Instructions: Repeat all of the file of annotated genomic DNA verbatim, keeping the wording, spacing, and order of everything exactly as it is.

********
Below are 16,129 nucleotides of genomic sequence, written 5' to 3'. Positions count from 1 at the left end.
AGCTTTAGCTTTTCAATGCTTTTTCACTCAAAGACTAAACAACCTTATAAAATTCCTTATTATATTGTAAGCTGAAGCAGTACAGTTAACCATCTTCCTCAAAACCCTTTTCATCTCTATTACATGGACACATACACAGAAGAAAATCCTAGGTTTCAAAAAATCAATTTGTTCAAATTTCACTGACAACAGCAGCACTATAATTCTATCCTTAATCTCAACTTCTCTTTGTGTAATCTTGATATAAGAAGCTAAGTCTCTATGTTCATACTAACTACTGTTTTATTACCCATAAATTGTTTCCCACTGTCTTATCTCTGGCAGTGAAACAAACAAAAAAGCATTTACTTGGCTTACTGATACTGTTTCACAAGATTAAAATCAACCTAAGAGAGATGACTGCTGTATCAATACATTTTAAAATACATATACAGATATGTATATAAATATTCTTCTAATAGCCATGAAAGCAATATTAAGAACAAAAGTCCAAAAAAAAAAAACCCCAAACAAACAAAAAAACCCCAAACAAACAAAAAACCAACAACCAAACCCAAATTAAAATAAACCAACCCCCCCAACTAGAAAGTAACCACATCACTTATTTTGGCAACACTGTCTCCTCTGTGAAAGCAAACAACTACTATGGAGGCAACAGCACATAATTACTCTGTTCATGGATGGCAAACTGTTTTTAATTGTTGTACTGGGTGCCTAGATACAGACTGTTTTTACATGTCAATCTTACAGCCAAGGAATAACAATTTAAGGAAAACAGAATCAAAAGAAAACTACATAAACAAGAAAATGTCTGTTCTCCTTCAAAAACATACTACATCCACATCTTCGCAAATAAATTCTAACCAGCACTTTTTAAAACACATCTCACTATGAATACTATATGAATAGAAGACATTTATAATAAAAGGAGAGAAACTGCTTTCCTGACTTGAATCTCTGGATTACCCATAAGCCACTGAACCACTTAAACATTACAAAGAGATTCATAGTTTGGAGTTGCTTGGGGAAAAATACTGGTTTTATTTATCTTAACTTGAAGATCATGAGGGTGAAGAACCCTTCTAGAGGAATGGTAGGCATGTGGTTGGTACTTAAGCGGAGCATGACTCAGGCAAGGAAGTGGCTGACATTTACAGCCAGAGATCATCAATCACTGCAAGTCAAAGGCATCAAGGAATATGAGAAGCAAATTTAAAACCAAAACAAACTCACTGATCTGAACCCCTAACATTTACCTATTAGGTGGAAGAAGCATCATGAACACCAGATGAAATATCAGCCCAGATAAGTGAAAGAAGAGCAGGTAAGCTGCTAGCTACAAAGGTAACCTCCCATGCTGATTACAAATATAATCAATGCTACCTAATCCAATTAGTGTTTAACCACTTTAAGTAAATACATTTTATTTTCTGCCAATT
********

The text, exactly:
Below are 16,129 nucleotides of genomic sequence, written 5' to 3'. Positions count from 1 at the left end.
AGCTTTAGCTTTTCAATGCTTTTTCACTCAAAGACTAAACAACCTTATAAAATTCCTTATTATATTGTAAGCTGAAGCAGTACAGTTAACCATCTTCCTCAAAACCCTTTTCATCTCTATTACATGGACACATACACAGAAGAAAATCCTAGGTTTCAAAAAATCAATTTGTTCAAATTTCACTGACAACAGCAGCACTATAATTCTATCCTTAATCTCAACTTCTCTTTGTGTAATCTTGATATAAGAAGCTAAGTCTCTATGTTCATACTAACTACTGTTTTATTACCCATAAATTGTTTCCCACTGTCTTATCTCTGGCAGTGAAACAAACAAAAAAGCATTTACTTGGCTTACTGATACTGTTTCACAAGATTAAAATCAACCTAAGAGAGATGACTGCTGTATCAATACATTTTAAAATACATATACAGATATGTATATAAATATTCTTCTAATAGCCATGAAAGCAATATTAAGAACAAAAGTCCAAAAAAAAAAAACCCCAAACAAACAAAAAAACCCCAAACAAACAAAAAACCAACAACCAAACCCAAATTAAAATAAACCAACCCCCCCAACTAGAAAGTAACCACATCACTTATTTTGGCAACACTGTCTCCTCTGTGAAAGCAAACAACTACTATGGAGGCAACAGCACATAATTACTCTGTTCATGGATGGCAAACTGTTTTTAATTGTTGTACTGGGTGCCTAGATACAGACTGTTTTTACATGTCAATCTTACAGCCAAGGAATAACAATTTAAGGAAAACAGAATCAAAAGAAAACTACATAAACAAGAAAATGTCTGTTCTCCTTCAAAAACATACTACATCCACATCTTCGCAAATAAATTCTAACCAGCACTTTTTAAAACACATCTCACTATGAATACTATATGAATAGAAGACATTTATAATAAAAGGAGAGAAACTGCTTTCCTGACTTGAATCTCTGGATTACCCATAAGCCACTGAACCACTTAAACATTACAAAGAGATTCATAGTTTGGAGTTGCTTGGGGAAAAATACTGGTTTTATTTATCTTAACTTGAAGATCATGAGGGTGAAGAACCCTTCTAGAGGAATGGTAGGCATGTGGTTGGTACTTAAGCGGAGCATGACTCAGGCAAGGAAGTGGCTGACATTTACAGCCAGAGATCATCAATCACTGCAAGTCAAAGGCATCAAGGAATATGAGAAGCAAATTTAAAACCAAAACAAACTCACTGATCTGAACCCCTAACATTTACCTATTAGGTGGAAGAAGCATCATGAACACCAGATGAAATATCAGCCCAGATAAGTGAAAGAAGAGCAGGTAAGCTGCTAGCTACAAAGGTAACCTCCCATGCTGATTACAAATATAATCAATGCTACCTAATCCAATTAGTGTTTAACCACTTTAAGTAAATACATTTTATTTTCTGCCAATT